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Cath Everett

Sift Media

Freelance journalist and former editor of HRZone

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News: Collaborative Justice Institute unveiled


In a bid to offer an alternative to traditional adversarial justice, a newly-created institute is aiming to promote the practice of ‘collaborative justice’ instead.

The goal of the not-for-profit organisation is to bring practitioners, policy makers, leaders, scholars and other interested parties together in order to find ways of resolving conflict using techniques such as coaching, employee and community engagement and transformational leadership.
David Liddle, chief executive of mediation and dispute resolution provider, TCM Group, made the case for the creation of a ‘Collaborative Justice Institute’ in a post on LinkedIn, where a dedicated group has been set up to this end.
Although he believes that adversarial behaviour is “’hard wired’ and habitual”, he felt that collaborative justice offered a “chance to break the cycle”.
“The rise of ADR [alternative dispute resolution] (particularly mediation) is proof that society is desperate for an alternative way to resolve our quarrels. And the dispute resolution revolution is happening fast,” Liddle attested.
While it had taken just 30 years for society to embrace ADR, it had, on the other hand, had more than 2,000 to perfect adversarial justice. But Liddle perceived collaborative justice to be more than a simple alternative or counter-weight to established practice.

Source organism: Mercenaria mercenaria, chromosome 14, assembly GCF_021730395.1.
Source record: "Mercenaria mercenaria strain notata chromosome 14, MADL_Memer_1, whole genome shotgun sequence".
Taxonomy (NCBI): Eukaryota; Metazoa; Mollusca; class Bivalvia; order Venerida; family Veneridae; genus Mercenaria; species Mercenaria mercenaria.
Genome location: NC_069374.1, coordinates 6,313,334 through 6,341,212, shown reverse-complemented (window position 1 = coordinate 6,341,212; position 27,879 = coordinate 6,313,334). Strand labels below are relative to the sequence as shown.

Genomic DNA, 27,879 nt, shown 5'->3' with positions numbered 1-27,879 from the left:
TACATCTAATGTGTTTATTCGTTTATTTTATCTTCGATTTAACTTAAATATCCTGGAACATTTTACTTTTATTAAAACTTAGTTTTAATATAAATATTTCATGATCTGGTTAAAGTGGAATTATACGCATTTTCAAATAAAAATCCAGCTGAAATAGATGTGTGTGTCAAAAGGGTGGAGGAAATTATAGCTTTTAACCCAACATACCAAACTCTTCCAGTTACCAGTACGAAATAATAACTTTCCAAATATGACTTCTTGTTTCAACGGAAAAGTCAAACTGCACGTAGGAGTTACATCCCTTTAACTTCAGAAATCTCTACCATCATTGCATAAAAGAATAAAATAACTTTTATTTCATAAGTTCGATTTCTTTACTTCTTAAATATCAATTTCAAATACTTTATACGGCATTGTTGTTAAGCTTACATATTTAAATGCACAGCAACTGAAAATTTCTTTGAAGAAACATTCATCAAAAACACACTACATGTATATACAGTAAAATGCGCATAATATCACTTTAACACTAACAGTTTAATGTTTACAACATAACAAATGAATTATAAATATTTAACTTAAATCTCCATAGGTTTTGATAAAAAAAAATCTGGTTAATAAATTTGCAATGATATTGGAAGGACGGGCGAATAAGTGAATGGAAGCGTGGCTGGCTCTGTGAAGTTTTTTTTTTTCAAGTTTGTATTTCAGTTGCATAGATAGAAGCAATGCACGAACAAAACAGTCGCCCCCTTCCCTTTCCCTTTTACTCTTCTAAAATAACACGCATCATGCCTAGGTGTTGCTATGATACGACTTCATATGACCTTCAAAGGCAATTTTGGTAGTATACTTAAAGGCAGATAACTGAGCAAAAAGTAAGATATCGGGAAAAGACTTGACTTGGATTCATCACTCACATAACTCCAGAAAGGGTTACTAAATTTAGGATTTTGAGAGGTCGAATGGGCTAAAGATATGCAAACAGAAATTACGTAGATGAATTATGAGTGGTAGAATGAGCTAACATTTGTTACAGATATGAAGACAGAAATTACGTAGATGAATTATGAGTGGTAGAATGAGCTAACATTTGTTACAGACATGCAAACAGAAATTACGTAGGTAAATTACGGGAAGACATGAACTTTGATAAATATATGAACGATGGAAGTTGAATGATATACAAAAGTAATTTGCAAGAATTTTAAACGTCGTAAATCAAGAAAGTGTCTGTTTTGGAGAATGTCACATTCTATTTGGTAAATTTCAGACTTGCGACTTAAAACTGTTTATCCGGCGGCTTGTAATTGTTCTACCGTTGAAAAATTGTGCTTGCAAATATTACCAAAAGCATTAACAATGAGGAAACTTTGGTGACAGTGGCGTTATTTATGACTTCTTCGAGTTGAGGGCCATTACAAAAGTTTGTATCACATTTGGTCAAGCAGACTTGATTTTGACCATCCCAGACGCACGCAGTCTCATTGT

“The two forms of justice need to co-exist in a real and a meaningful way,” he said. “However, for that to happen, we (you, me society) need to rethink what justice means to us and to open our minds to the possibility that collaboration and dialogue are equal or better ways of meeting our needs than engaging in adversarial procedures.”
This was because such approaches focused on engaging all parties directly in decision-making, change management, dispute resolution and building stronger teams and communities, Liddle added.
In order to make the concept a reality, he is calling on volunteers to offer their fundraising, web design and maintenance, communications, PR and seminar and conference planning skills, with the goal of launching a web site in the near future.
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Cath Everett

Freelance journalist and former editor of HRZone

Read more from Cath Everett

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